The problem is that virtually no period documentation, including personal diaries, that support these after the war claims. From everything that we know, Hitler had the full support of his generals and the only doubts expressed were with the potential speed of the advance (would the Russian destroy the oil fields), and how to support it logistically.

Regarding Barbarossa. They were a number of generals that expressed concerns (and this is supported in period documentation), Guderian being one. And the war games carried out prior to the invasion were exactly demonstrating an overwhelming German victory. BTW, these objectives weren't on moral grounds but that Germany couldn't defeat Russia, Germany needed to finish off Britain first, etc...

But, for Operation Blua, Hitler had the psychological jump on his generals - his plan in Norway worked, France fell in lighting speed when he supported the middle thrust, and Barbarossa worked beyond anyone wildest dreams despite the terrible winter. By 42, the generals were deferring to him.


I agree!


Why did Hitler invade Norway? Couldn't those troops have been better used in Barbarosa instead?



_____________________________

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Post #: 26
RE: Stalingrad - 1/8/2013 11:35:07 PM   
Klydon


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quote:

ORIGINAL: SigUp


quote:

ORIGINAL: Footslogger

Did any of Hitler's generals oppose Blua or even Barbarosa?

When Hitler disclosed his plan to attack the Soviet Union many generals were dismayed, as it would create the two-front war they dreaded. But ultimately the attitude of the German generals of that time was if the Supreme Commander orders something, it will be done, regardless of one's own opinion. Concerning Blau, the General Staff favoured another attack at Moscow and they did not like operating into the Caucasus. But they did not really resist when Hitler could not be convinced otherwise.


Von Rundstedt was probably the most vocal opponent among the generals about a war with Russia from what I have read. Most of the Generals were told by Hitler that Russia was planning on attacking soon and the Germans had to strike first before the Russians were ready.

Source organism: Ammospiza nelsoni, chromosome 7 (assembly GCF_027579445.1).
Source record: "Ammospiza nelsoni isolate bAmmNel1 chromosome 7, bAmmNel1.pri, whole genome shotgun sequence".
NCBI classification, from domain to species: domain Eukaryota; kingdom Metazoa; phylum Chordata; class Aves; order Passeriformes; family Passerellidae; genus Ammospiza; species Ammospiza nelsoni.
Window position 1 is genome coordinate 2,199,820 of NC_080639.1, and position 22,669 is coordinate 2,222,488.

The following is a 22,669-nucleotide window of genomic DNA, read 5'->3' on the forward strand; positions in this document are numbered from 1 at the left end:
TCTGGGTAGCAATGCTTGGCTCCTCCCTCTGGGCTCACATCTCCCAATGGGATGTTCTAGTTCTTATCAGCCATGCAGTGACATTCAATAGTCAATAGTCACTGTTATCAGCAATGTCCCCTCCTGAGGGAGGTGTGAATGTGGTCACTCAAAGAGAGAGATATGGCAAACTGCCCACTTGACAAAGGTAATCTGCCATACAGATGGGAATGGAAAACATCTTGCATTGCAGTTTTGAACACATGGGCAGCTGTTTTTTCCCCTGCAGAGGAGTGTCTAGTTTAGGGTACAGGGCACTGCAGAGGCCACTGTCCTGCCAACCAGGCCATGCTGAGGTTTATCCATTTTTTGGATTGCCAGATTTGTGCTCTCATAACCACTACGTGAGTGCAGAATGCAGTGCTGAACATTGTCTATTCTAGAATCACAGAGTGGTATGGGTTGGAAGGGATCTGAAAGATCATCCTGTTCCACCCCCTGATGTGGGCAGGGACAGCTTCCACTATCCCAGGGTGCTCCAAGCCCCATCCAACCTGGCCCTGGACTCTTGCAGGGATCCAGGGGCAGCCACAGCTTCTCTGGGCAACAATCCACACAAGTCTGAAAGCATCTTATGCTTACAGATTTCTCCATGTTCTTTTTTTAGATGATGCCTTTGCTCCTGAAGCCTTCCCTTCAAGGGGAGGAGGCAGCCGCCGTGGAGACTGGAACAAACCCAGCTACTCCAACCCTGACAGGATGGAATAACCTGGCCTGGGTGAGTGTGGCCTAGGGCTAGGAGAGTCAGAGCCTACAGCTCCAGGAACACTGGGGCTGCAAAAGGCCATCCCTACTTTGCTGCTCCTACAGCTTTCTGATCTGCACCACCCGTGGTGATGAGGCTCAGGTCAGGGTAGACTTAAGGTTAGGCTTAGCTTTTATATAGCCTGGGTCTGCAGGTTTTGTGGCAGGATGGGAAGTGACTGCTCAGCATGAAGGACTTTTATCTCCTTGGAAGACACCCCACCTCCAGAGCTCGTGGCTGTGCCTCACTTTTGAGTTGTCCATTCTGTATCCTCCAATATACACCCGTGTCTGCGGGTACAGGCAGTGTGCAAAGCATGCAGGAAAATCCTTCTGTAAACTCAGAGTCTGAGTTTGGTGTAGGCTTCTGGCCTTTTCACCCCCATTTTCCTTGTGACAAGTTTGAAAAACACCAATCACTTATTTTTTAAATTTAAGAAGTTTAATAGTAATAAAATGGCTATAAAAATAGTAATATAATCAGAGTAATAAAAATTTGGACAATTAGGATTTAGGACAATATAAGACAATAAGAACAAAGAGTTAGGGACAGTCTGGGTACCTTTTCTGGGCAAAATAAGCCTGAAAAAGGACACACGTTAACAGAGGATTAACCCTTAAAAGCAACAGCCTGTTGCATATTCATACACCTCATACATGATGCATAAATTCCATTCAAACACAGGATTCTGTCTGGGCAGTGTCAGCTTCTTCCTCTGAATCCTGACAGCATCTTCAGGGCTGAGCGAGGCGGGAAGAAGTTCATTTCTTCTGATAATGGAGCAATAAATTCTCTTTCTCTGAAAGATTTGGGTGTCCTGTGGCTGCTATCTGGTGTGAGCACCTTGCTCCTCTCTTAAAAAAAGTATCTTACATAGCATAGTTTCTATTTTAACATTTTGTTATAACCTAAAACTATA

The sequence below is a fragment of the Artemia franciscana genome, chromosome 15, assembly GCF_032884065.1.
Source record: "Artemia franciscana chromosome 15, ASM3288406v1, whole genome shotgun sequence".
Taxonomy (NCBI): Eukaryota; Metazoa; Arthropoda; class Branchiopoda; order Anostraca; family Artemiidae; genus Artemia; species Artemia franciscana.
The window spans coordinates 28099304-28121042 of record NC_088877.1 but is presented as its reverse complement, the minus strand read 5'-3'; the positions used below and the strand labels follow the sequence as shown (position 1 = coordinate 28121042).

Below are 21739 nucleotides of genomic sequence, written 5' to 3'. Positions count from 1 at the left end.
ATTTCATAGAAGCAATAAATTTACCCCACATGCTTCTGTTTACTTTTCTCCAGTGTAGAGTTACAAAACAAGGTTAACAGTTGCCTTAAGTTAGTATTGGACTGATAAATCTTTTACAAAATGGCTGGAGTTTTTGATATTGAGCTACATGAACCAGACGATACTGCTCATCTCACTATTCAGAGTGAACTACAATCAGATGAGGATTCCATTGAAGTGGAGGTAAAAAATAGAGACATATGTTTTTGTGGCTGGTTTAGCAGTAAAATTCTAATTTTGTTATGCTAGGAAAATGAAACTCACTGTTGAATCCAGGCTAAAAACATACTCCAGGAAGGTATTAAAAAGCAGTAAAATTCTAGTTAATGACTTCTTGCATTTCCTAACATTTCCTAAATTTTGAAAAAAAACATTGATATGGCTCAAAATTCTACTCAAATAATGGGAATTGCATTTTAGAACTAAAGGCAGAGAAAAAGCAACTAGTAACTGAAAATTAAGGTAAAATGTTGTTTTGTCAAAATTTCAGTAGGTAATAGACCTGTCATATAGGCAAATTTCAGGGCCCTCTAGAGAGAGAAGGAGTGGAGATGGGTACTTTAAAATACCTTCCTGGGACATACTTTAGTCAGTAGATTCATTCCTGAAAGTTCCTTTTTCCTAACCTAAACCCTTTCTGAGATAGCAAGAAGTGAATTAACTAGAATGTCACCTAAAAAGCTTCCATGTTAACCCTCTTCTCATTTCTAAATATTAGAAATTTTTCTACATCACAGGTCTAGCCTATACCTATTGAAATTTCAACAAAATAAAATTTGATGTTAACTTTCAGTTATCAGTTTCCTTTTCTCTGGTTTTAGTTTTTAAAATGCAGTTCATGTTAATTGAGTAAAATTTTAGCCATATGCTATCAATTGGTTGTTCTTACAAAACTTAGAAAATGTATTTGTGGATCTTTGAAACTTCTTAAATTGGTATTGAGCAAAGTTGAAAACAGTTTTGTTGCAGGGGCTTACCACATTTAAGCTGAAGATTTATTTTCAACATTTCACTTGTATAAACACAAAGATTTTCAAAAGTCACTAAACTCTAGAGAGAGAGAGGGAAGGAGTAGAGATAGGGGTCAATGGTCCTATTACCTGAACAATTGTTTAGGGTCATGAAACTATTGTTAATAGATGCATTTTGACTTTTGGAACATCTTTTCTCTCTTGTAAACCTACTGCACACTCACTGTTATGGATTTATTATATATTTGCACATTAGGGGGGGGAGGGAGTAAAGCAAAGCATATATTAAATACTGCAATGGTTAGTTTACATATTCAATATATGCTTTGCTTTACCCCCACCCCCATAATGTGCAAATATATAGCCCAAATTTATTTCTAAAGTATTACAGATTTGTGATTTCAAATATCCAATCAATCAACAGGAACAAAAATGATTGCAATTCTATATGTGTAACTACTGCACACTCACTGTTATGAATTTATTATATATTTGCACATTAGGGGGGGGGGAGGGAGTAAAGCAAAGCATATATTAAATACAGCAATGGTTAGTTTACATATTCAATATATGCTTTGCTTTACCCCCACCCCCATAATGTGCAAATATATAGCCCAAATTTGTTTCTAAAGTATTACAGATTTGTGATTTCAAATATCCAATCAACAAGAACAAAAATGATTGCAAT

Von Rundstedt spoke to Hitler personally in pretty blunt language asking Hitler if he knew what he was going to be in for with a war with Russia.

Von Rundstedt was also in favor of a massive withdraw after the 1941 campaign failed to knock Russia out of the war. He favored pulling back to the Polish border and trying for a negotiated settlement.

(in reply to SigUp)
Post #: 27
RE: Stalingrad - 1/9/2013 2:14:23 AM   
Footslogger

 

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The Italians, Hungarians, and others that joined Hitler were poorly equiped. Did any of Hitler's generals say that the 'axis minors' were not ready for war? I do remember Mussolini telling Hitler that he would not be ready for war for another 7 years. Did the Germans try to equip their allies with better weapons?

(in reply to Klydon)
Post #: 28
RE: Stalingrad - 1/9/2013 3:05:02 AM   
TulliusDetritus


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From: Back to Reality :(
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quote:

ORIGINAL: Footslogger

The Italians, Hungarians, and others that joined Hitler were poorly equiped. Did any of Hitler's generals say that the 'axis minors' were not ready for war? I do remember Mussolini telling Hitler that he would not be ready for war for another 7 years. Did the Germans try to equip their allies with better weapons?


I remember reading that to import iron ore from Sweden (vital for the Reich) the Germans had to pay with er... weapons (and this when they were badly needed)

One of the well armed allies were possibly the Spanish Division (250th Div IIRC, in total 50.000 men). But technically the division was part of the Wehrmacht.

I don't think the Germans could have afforded all this armament to arm ALL their allies. But it is true that I can't back up this with any source.

_____________________________

"Hang on, is that it...? Are we on the ring...?? Ready???" -- Nürburgring Seven Second Ring King

(in reply to Footslogger)
Post #: 29
RE: Stalingrad - 1/9/2013 3:44:52 AM   
Footslogger

 

Posts: 780
Joined: 10/9/2008
From: Washington USA
Status: offline

quote:

ORIGINAL: TulliusDetritus


quote:

ORIGINAL: Footslogger

The Italians, Hungarians, and others that joined Hitler were poorly equiped. Did any of Hitler's generals say that the 'axis minors' were not ready for war? I do remember Mussolini telling Hitler that he would not be ready for war for another 7 years. Did the Germans try to equip their allies with better weapons?


I remember reading that to import iron ore from Sweden (vital for the Reich) the Germans had to pay with er... weapons (and this when they were badly needed)

One of the well armed allies were possibly the Spanish Division (250th Div IIRC, in total 50.000 men). But technically the division was part of the Wehrmacht.

I don't think the Germans could have afforded all this armament to arm ALL their allies. But it is true that I can't back up this with any source.


Curious: If the 250th Spanish Div was available, could it have been used on Gilbralter? (pardon my spelling)

(in reply to TulliusDetritus)
Post #: 30